We hear of postpartum depression and many of us think of the ultra depressed new mother who can’t get out of bed, cannot connect with or even refuses their new baby affection… we immediately make judgments about it based on what we have seen in the movies or what we have heard- which for me was limited- No one I know talks about it. While PPD can be as extreme as that, it’s often not.  As I have become more aware of what I am feeling, I have mentioned my symptoms to some of my closer friends who are moms and the response has been more often than not, “Oh, wow, I think I went through that…” or “I went though that too but I didn’t have postpartum depression.”
Yes, you did- you just didn’t realize it. One doesn’t have to display all of the possible symptoms to have been considered postpartum- For example, I never felt disconnected from any of my children- I still maintained my libido (surprise surprise coming from a woman who gets pregnant three weeks after delivering), and I didn’t experience thoughts about hurting myself – just my husband and quite frankly, that happens all the time not just postpartum.
The first few weeks after delivering are supposed to be some of the most special times - a time to be savored. Well, it’s scary as shit to feel your personality slip away only to be replaced with a case of the super BLAHS, loss of appetite, a lack of desire to do anything, including get out of bed. As scary as it is for me, I can’t imagine what went through my husband’s mind as I awakened him out of a deep sleep one night after an amazing and romantic dinner out so I could scream at him about leaving faucet running, cry about something completely ridiculous and command a discussion about one of our other kid’s issues that was keeping “me” up. Actually, I take that back, I can imagine what he thought, “Oh my God. Sybil.”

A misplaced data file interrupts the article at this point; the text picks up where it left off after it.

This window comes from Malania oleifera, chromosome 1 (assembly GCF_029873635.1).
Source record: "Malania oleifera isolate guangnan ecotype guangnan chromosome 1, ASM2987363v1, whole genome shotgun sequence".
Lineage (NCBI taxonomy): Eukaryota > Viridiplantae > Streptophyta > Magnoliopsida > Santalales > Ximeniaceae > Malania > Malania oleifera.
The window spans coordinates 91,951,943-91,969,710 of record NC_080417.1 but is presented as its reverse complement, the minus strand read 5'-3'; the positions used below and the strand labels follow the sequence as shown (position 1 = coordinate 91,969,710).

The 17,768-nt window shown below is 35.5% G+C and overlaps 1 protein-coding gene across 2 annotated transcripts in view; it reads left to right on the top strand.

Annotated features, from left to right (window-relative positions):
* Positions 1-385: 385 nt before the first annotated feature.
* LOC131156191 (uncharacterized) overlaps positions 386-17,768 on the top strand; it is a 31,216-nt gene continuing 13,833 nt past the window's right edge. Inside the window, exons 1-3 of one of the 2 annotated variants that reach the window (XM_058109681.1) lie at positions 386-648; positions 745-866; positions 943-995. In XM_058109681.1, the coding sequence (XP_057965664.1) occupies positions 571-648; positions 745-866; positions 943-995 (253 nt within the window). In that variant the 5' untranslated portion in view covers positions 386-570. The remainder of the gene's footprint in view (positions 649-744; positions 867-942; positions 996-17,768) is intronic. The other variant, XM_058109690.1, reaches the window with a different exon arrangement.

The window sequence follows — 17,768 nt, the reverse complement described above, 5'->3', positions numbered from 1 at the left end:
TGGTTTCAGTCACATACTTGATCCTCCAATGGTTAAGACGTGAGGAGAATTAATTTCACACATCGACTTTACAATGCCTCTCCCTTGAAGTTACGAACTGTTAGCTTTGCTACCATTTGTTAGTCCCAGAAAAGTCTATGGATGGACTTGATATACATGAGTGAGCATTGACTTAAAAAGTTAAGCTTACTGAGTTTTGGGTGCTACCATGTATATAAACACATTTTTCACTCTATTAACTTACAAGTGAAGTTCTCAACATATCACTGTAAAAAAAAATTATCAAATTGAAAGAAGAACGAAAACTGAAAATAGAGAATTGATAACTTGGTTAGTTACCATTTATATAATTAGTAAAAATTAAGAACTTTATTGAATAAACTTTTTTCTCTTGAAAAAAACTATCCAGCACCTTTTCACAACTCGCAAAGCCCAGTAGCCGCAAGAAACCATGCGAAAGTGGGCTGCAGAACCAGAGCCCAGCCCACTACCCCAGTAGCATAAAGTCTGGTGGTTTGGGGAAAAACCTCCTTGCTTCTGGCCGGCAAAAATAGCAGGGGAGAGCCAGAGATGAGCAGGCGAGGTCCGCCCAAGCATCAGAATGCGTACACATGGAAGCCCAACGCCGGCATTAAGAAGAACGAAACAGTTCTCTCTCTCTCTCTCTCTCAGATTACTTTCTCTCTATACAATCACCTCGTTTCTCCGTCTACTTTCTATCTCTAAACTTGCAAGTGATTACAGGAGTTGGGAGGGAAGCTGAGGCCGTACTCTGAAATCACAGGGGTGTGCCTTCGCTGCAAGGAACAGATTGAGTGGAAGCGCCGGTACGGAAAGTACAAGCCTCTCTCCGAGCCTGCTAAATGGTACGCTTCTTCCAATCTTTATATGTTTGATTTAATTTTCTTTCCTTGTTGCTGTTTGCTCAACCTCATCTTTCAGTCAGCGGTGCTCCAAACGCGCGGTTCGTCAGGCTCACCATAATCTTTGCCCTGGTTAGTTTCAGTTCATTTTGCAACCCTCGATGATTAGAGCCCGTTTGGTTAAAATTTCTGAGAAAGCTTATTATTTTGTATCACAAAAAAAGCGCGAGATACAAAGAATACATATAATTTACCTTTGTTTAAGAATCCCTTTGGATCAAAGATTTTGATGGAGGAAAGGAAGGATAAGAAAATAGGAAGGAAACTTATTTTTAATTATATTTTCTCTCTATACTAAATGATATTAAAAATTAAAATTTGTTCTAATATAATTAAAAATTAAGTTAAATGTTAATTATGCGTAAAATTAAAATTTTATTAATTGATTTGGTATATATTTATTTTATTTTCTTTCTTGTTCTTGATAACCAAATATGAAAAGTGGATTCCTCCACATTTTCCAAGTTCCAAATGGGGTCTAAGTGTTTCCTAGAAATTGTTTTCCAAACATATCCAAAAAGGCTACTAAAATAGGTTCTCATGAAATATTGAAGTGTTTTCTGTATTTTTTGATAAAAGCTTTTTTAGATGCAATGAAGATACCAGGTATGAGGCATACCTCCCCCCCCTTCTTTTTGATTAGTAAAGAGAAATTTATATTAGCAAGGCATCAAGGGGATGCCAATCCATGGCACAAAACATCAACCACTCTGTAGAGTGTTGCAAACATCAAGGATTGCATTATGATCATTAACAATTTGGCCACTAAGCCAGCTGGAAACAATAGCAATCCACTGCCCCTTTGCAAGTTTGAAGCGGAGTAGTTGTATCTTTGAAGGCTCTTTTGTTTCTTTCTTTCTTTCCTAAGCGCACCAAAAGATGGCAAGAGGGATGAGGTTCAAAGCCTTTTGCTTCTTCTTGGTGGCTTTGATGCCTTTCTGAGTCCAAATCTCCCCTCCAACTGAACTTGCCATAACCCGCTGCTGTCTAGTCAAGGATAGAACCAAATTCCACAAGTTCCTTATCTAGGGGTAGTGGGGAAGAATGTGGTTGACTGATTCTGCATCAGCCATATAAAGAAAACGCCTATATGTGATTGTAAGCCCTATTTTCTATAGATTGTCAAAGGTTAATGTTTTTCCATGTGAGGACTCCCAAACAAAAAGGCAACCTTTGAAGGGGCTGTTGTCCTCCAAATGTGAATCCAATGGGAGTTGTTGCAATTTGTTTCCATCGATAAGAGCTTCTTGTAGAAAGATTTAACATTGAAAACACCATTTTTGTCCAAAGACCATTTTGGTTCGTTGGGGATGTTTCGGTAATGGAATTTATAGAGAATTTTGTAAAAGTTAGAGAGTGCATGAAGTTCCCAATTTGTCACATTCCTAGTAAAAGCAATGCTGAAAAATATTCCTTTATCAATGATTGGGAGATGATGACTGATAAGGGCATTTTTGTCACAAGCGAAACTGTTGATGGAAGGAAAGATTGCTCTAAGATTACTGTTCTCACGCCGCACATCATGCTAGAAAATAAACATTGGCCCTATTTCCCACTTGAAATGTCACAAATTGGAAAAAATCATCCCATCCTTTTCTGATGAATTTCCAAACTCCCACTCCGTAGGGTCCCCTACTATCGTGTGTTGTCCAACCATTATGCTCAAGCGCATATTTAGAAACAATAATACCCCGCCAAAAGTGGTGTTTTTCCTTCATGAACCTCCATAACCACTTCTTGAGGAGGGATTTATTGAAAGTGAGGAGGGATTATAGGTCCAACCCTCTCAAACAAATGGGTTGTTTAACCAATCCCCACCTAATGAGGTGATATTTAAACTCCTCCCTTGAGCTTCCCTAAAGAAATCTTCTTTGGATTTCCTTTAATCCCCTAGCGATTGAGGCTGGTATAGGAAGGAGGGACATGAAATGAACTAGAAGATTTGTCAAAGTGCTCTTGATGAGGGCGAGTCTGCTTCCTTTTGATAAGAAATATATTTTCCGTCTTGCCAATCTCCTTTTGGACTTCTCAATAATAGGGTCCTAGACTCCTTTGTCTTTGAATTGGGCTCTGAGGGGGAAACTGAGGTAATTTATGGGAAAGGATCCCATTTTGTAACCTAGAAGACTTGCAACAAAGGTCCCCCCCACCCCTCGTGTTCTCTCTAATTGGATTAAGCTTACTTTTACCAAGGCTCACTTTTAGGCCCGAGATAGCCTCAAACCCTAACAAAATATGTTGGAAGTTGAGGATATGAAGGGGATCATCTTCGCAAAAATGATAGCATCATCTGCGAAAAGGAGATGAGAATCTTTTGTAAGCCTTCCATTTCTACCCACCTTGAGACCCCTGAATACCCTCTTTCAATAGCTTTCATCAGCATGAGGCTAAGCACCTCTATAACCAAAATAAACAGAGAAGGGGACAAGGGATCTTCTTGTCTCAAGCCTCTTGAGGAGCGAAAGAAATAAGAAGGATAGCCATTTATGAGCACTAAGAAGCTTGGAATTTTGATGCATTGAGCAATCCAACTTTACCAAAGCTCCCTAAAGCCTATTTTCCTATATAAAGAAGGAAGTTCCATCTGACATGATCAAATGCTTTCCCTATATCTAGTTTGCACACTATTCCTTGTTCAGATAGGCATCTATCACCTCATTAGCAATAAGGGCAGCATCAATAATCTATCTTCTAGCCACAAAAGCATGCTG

Yeah, well too bad – if I have to ride the hormone fun bus from Hell, so do you my love. 

That is why I wrote this tonight. I didn’t write it to complain or make an excuse for not having written for two weeks. I wrote it to help.  If we can educate or at least create more of an awareness about PPD, it will become much easier to identify this in ourselves, sisters and girlfriends. From there, we know that it’s much easier to find support and treatment if we know what’s happening and don’t feel embarrassed or ashamed to discuss it.  I do wish this blog entry could reflect more of my usual, quick witted and humorous writing but that isn’t me right now, temporarily.